Still, regeneration is an additional opportunity to save a vehicle’s braking system, he pointed out. “You could imagine optimizing your driving by knowing what’s around the corner, and if the traffic light is turning red, then you could adjust your driving style. That would save a lot of energy, as well. In a car-to-infrastructure scenario, you can save a lot of energy by telling the car the traffic light is going to turn red, so slow down, and maybe combine it with the regeneration mode so you can operate most efficiently. Unfortunately, what we realize on our roads today is usually the traffic light race.”

Where it works
Energy harvesting has been important to automotive systems, but not necessarily at the SoC level, said Kurt Shuler, vice president of marketing at Arteris IP. “In EV and hybrid automotive systems, regenerative braking is common and there’s efforts to harvest vibrational energy using piezoelectric transducer MEMS, but this technology will take a while to become mainstream.”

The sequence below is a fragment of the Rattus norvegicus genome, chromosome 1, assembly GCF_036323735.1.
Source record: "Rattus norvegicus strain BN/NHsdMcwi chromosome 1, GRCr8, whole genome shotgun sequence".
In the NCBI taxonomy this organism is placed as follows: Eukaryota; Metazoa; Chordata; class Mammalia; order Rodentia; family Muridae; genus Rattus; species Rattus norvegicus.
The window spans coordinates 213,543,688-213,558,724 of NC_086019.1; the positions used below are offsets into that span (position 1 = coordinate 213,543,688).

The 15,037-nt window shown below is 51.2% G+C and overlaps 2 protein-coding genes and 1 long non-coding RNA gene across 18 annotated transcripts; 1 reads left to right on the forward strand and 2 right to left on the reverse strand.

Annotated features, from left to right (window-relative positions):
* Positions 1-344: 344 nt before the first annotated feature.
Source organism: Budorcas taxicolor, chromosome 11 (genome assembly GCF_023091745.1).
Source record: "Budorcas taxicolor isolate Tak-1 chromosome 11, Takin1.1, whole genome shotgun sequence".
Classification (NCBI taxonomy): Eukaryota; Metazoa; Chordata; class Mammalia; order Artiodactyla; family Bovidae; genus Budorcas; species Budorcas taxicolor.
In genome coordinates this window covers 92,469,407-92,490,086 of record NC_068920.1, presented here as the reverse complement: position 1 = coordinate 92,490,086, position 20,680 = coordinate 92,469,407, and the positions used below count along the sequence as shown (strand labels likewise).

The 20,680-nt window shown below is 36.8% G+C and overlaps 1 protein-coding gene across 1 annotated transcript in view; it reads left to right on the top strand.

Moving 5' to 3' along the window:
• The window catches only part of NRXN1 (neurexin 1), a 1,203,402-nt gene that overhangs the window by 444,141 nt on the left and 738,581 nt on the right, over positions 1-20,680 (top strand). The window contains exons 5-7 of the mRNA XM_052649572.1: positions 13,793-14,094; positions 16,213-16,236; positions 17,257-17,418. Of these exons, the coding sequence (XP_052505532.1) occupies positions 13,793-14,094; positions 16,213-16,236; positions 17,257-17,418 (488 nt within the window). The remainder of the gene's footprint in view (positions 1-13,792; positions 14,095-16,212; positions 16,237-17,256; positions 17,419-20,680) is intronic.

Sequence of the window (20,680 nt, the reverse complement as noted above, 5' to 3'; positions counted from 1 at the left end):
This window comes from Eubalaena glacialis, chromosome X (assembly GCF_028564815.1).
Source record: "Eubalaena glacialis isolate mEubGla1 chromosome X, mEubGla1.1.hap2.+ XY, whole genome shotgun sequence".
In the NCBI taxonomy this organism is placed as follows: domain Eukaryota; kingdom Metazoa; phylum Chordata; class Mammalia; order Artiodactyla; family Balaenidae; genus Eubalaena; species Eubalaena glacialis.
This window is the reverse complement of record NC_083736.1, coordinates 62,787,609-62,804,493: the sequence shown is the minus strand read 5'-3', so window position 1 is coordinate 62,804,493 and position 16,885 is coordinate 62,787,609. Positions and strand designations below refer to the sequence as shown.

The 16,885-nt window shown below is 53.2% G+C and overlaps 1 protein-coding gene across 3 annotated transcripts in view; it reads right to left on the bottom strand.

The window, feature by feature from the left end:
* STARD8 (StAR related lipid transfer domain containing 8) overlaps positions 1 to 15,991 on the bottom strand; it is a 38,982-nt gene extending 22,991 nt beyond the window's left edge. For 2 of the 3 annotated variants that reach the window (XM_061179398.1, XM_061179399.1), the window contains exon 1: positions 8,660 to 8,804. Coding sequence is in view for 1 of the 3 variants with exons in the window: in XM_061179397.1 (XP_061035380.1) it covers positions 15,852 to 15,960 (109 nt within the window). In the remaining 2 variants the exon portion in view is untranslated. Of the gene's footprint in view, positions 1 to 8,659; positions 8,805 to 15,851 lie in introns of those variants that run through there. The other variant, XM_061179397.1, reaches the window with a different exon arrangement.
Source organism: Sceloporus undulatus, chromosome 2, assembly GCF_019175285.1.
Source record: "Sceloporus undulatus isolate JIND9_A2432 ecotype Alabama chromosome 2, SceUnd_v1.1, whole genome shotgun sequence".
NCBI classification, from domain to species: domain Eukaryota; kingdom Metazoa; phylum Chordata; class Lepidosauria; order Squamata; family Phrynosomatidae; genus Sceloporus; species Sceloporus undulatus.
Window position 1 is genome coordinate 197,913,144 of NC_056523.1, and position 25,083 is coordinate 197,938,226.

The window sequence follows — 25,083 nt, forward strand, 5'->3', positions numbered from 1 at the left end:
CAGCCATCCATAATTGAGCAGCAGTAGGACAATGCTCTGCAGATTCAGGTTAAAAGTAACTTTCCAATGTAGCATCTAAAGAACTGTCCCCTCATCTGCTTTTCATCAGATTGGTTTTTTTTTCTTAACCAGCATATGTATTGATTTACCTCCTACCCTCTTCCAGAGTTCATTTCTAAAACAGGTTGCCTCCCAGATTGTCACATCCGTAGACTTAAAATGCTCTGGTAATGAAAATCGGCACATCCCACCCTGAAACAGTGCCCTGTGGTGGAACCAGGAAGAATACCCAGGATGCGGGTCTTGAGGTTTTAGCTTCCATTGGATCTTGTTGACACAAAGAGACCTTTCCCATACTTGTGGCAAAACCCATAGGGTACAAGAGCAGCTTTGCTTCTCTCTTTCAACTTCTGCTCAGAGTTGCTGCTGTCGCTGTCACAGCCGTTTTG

At the SoC level, the first place Arteris IP saw energy harvesting implemented was in 2014 with TI’s SimpleLink CC26xx energy-sipping IoT chips, which are designed to be powered by a separate MEMS-based power source. Even though these chips are relatively simple SoCs from a processing viewpoint, Shuler stressed that they are hugely complex from a power management standpoint. There are more than 20 different power and voltage domains along with dynamic voltage frequency scaling.

But energy regeneration also has other applications. Guy Moxey, senior director of power products at Wolfspeed, said there are two main areas of activity. “One is in the automotive space, where you generate some electricity, and if you don’t need it all you plug the car into the grid and sell excess energy back to the grid during peak-use hours. To do that, you need bi-directionality in the power converter. So that can either be vehicle-to-grid or vehicle-to-home. The second area is where you generate energy more conventionally. So if you think about an elevator in a 60-story building, it’s moving continually and half the cycle is braking. An elevator is typically 20 kilowatts.”